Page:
Older Americans – those age 65 and up – have topped 54 million, according to the U.S. Census Bureau, experiencing rapid growth over the past 10 years. The youngest age group – those age 5 and younger – has remained mostly flat in the U.S. and is estimated at just under 20 million.

Further, current projections from the U.S. Census Bureau indicate that America’s older population will surpass those 18 and younger (currently at about 73 million) by the year 2035.

“There are a lot of good things that happen as a result of having an older population,” said Yelland, who recently spoke about aging well on K-State’s weekly radio show, Sound Living. “For example, the majority of wealth is held by older adults, so they have a strong influence on our economy. Older adults bring wisdom, historical perspectives and value to society. Because we are living longer, older adults are able to act as the glue to some inter-generational families. Some are even raising or providing regular care for their grandchildren. Older adults play a lot of roles in society, all of which are valued.”

“In Kansas,” she added, “we have the highest percentage in the country of older adults who volunteer. For older adults – even if they’re working part- or full-time – it’s a lot easier to find time to give back because they’re not necessarily dealing with the number of obligations they had when they were younger.”

====Southwest Living: Sept. 13, 2021====

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9-11 Special Edition 2021

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shelter insurance 2021 house article=====FROM SEPT. 11 & 12, 2001=====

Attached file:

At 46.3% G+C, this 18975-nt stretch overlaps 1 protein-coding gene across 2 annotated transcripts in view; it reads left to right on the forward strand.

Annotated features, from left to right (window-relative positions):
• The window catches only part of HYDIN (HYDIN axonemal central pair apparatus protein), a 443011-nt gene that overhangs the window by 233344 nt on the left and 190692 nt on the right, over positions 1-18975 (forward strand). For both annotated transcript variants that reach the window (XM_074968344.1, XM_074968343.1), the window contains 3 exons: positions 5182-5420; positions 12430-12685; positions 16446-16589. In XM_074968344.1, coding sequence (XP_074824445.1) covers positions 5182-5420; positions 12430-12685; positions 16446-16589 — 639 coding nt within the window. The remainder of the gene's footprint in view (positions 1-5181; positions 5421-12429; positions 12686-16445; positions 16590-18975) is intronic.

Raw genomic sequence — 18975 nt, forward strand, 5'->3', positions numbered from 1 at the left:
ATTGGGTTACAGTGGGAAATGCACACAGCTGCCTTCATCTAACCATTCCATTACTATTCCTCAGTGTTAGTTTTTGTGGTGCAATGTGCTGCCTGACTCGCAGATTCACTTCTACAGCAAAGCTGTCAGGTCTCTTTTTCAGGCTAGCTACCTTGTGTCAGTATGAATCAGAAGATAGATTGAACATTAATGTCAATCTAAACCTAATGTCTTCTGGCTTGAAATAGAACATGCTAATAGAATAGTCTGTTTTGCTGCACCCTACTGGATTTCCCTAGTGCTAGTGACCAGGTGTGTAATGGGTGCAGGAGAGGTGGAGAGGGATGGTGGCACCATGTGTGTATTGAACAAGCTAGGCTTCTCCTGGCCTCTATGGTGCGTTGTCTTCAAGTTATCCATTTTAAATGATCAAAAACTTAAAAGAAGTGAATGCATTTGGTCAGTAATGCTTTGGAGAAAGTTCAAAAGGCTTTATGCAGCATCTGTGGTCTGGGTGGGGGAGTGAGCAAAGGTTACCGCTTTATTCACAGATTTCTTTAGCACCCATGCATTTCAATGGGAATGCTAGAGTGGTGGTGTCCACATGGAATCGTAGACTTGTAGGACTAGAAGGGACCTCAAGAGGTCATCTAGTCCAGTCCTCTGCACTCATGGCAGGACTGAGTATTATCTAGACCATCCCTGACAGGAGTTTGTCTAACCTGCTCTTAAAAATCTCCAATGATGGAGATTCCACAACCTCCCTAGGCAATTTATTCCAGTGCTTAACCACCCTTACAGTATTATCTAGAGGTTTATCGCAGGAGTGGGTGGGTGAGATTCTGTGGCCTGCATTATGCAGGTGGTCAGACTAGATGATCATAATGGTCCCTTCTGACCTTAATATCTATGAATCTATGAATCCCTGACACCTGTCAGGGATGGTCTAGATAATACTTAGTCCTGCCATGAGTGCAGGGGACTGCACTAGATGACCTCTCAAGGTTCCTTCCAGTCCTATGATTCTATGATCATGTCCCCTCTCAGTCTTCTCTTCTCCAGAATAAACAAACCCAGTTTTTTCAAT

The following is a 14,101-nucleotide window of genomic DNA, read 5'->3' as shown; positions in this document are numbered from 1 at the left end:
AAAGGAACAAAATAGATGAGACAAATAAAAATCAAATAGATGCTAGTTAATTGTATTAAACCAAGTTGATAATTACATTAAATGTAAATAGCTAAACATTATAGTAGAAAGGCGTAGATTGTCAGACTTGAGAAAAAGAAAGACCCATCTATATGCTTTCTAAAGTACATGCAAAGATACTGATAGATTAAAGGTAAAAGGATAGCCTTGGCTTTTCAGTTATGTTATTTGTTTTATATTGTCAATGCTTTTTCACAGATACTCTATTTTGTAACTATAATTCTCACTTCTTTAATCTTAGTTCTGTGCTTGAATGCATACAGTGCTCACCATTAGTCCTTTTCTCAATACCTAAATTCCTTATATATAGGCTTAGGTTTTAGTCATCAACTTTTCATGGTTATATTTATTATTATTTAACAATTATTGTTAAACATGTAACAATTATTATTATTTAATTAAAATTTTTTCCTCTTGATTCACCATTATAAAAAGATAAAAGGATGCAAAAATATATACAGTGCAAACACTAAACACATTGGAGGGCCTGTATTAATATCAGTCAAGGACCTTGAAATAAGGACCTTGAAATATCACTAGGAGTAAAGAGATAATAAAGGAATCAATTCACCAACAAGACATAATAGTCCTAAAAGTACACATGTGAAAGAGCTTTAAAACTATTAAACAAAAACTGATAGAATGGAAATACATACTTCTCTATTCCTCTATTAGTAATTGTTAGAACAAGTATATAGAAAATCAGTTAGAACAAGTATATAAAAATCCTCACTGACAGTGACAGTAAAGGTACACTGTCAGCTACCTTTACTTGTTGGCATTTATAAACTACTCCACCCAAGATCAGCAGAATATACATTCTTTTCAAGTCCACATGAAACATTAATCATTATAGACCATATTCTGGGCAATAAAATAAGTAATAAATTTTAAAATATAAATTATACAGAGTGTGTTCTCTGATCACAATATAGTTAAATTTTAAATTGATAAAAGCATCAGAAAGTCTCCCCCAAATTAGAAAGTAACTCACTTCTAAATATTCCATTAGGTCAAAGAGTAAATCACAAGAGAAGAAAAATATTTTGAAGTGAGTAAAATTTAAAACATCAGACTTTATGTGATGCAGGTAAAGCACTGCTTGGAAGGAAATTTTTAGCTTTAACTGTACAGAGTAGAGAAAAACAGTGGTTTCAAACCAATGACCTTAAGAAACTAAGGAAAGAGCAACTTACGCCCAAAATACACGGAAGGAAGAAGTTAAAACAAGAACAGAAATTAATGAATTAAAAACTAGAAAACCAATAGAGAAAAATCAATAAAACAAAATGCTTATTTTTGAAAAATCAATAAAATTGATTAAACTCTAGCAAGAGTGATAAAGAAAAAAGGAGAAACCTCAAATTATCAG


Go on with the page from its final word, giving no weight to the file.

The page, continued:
Officials beef up local, area air security

 By: NANCY KLETECKA,  Southwest Daily Times 

Law enforcement across the country, including local officals, are taking steps to ensure safety following this morning's terrorist attacks.

Liberal airport manager Debbie Giskie said it is her understanding that all flights have been grounded. At least three rerouted flights have landed at the Garden City Airport, but none have been sent here yet.

"They have discontinued or grounded all flights," Giske said. We have more than 19 passenger planes and have security measures in place now -- we will continue to follow that. I understand they do have planes landing in Garden City, (but) since we don't have the tower like Garden City ... unless they can't take any more planes there, I doubt that we will get anything here. We do have a long enough runway to take them and we would be willing to take them if that's what they want." People needed to house displaced passengers.

The Garden City Airport is dealing with around 900 extra people, and the Red Cross in Liberal is taking names and numbers of people here who are willing to house people who need a place to go. Call 624-8411 if you can help.

The Red Cross is also sponsoring a blood drive in Garden City. One is not going on in Liberal at this time, as there are inadequate personnel to man all areas, but organizers hope to set up one here soon.